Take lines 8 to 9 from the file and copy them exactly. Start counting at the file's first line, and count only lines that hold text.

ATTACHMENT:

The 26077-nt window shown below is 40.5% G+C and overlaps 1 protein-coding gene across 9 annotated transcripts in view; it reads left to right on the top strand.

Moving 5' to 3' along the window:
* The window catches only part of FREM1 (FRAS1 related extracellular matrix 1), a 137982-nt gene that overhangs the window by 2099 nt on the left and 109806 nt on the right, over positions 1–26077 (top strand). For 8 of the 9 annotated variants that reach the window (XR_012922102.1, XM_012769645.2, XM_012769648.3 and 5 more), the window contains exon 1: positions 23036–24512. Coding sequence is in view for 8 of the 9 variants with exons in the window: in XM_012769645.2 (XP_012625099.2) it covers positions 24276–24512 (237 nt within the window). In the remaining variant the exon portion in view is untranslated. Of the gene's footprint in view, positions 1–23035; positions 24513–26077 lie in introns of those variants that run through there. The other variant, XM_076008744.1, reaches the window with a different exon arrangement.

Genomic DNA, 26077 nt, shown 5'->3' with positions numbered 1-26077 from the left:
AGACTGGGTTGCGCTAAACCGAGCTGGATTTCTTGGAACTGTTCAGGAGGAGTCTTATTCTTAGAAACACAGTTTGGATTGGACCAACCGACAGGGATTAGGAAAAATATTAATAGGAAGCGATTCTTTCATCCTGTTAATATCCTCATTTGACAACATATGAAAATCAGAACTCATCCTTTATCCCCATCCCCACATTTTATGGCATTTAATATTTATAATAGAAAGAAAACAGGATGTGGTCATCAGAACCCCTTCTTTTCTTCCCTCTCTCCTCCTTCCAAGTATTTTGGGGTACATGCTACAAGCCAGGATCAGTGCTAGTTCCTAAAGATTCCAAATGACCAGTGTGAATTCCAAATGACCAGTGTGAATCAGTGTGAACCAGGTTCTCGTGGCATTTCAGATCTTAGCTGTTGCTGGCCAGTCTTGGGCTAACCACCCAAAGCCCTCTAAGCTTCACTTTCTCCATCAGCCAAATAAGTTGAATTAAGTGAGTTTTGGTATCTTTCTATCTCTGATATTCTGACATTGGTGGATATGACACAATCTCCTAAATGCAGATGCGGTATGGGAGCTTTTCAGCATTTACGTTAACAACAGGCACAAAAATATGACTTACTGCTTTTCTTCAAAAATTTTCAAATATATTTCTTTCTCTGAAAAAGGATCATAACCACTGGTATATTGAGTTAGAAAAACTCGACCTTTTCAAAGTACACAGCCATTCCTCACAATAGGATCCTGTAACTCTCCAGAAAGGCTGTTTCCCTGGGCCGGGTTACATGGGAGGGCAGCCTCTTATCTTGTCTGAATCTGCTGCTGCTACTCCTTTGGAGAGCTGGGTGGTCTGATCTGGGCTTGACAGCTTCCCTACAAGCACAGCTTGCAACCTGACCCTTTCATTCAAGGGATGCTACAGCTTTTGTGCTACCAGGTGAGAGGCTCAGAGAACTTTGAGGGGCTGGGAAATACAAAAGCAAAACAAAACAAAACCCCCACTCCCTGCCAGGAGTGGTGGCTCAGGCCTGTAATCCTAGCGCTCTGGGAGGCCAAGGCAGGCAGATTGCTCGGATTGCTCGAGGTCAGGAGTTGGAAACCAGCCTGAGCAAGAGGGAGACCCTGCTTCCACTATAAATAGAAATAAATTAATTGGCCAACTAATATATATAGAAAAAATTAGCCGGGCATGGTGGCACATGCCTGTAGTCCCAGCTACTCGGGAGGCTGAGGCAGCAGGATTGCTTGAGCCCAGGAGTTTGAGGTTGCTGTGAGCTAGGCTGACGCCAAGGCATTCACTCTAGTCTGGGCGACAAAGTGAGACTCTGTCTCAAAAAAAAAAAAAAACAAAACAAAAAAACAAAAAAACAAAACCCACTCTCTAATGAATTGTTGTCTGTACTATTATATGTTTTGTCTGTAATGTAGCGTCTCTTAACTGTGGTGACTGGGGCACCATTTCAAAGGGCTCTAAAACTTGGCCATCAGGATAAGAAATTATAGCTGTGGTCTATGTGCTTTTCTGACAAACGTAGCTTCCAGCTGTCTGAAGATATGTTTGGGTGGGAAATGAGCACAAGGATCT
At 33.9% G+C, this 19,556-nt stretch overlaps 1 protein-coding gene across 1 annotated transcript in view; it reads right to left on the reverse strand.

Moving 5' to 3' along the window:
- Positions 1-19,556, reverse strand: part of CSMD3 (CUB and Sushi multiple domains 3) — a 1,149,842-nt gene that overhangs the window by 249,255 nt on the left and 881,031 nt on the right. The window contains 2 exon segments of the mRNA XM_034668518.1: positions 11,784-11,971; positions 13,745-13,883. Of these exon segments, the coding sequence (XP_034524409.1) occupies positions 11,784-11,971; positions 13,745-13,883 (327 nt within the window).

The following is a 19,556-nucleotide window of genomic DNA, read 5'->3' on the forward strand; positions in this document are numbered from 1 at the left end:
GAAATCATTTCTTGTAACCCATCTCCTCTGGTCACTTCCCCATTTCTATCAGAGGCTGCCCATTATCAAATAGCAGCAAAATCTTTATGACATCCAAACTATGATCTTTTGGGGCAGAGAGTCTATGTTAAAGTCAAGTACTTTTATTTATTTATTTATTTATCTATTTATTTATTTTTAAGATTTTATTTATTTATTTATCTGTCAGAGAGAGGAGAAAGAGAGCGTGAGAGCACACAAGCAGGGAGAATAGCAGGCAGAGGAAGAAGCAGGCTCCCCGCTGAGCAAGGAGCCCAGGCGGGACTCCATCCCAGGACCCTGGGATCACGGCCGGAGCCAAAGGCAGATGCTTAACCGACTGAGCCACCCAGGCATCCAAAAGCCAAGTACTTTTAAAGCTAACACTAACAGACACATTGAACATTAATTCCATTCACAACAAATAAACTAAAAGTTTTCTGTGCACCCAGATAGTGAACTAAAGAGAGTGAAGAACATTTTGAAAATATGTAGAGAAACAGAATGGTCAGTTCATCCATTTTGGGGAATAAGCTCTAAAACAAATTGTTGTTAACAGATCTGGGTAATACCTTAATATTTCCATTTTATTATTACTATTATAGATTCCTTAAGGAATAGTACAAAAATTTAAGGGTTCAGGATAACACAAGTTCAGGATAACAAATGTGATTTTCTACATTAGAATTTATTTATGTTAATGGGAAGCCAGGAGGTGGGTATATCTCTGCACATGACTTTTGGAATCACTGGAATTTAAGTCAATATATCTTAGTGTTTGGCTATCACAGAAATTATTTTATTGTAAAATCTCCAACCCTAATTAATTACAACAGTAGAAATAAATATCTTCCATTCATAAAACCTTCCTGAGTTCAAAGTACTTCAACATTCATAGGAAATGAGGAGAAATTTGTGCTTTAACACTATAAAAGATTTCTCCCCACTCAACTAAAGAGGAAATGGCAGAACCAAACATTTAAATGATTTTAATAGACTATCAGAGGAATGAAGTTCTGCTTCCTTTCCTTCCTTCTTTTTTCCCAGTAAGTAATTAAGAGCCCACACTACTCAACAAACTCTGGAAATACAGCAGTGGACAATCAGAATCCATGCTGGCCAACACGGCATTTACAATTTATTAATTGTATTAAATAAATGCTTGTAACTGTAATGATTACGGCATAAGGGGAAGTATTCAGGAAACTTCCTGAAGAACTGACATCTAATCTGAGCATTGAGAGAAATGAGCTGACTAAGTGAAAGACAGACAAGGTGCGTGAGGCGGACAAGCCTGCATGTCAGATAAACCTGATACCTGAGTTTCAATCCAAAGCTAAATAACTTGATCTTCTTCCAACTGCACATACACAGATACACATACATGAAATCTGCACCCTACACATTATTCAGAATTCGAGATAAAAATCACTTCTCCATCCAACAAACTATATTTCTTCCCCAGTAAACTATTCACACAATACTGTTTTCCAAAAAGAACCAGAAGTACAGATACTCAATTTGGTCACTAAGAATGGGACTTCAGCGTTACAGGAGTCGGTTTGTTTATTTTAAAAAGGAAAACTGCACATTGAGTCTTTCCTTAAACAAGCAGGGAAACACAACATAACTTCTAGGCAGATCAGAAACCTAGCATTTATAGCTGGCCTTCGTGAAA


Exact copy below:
- Positions 1-19,556, reverse strand: part of CSMD3 (CUB and Sushi multiple domains 3) — a 1,149,842-nt gene that overhangs the window by 249,255 nt on the left and 881,031 nt on the right. The window contains 2 exon segments of the mRNA XM_034668518.1: positions 11,784-11,971; positions 13,745-13,883. Of these exon segments, the coding sequence (XP_034524409.1) occupies positions 11,784-11,971; positions 13,745-13,883 (327 nt within the window).

The following is a 19,556-nucleotide window of genomic DNA, read 5'->3' on the forward strand; positions in this document are numbered from 1 at the left end: